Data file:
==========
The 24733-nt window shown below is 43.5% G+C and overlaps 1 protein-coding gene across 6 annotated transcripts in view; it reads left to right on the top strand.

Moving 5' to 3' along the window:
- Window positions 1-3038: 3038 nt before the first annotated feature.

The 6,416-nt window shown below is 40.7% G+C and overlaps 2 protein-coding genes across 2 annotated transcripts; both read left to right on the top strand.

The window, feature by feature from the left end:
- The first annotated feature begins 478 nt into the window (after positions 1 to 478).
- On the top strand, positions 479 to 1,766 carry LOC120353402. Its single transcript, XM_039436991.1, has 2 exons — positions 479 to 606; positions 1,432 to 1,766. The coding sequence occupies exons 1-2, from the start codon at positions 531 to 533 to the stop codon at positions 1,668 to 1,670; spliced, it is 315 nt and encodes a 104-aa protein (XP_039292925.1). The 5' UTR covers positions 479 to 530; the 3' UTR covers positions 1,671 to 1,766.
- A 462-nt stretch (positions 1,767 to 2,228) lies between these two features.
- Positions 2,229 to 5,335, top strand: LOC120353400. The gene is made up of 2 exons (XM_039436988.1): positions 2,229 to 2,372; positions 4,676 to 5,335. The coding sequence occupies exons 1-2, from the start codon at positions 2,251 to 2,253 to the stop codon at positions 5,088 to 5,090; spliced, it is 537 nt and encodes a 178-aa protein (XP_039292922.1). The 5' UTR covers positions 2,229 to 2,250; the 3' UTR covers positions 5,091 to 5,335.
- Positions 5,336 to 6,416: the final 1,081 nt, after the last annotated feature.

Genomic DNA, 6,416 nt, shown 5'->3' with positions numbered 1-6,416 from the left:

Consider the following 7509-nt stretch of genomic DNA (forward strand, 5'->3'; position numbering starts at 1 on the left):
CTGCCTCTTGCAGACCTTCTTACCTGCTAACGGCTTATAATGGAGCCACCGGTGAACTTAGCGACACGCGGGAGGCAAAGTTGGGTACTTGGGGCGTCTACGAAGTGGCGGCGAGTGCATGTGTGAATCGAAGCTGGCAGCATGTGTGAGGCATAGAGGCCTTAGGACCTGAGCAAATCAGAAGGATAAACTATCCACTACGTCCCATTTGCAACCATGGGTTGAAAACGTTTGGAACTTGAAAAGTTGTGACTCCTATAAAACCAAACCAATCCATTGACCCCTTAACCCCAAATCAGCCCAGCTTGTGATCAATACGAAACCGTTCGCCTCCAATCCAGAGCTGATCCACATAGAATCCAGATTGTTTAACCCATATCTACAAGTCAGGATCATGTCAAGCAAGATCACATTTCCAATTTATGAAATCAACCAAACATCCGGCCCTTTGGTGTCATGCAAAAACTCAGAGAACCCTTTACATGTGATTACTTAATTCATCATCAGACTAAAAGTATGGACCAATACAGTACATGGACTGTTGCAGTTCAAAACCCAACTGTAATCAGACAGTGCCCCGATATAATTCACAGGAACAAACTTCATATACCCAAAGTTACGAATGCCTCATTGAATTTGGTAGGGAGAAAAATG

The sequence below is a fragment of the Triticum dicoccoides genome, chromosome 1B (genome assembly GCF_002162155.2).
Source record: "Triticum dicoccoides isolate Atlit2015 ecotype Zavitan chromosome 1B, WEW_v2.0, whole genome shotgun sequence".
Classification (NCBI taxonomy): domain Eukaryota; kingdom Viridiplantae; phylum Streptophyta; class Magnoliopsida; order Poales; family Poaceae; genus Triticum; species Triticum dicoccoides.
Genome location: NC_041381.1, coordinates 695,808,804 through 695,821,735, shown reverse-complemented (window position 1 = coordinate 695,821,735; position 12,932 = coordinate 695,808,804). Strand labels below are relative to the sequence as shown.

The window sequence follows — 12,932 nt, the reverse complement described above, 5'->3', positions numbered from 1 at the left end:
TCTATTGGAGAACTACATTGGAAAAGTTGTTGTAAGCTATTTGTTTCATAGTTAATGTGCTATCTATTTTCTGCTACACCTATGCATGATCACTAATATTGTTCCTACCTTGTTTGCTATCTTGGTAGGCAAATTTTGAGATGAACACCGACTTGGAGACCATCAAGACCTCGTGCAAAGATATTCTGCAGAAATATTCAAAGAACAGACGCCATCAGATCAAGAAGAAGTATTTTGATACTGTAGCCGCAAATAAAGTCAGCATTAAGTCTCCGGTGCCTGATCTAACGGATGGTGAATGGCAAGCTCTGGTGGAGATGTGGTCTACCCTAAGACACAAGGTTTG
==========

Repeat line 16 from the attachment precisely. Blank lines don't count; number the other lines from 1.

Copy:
Classification (NCBI taxonomy): domain Eukaryota; kingdom Viridiplantae; phylum Streptophyta; class Magnoliopsida; order Poales; family Poaceae; genus Triticum; species Triticum dicoccoides.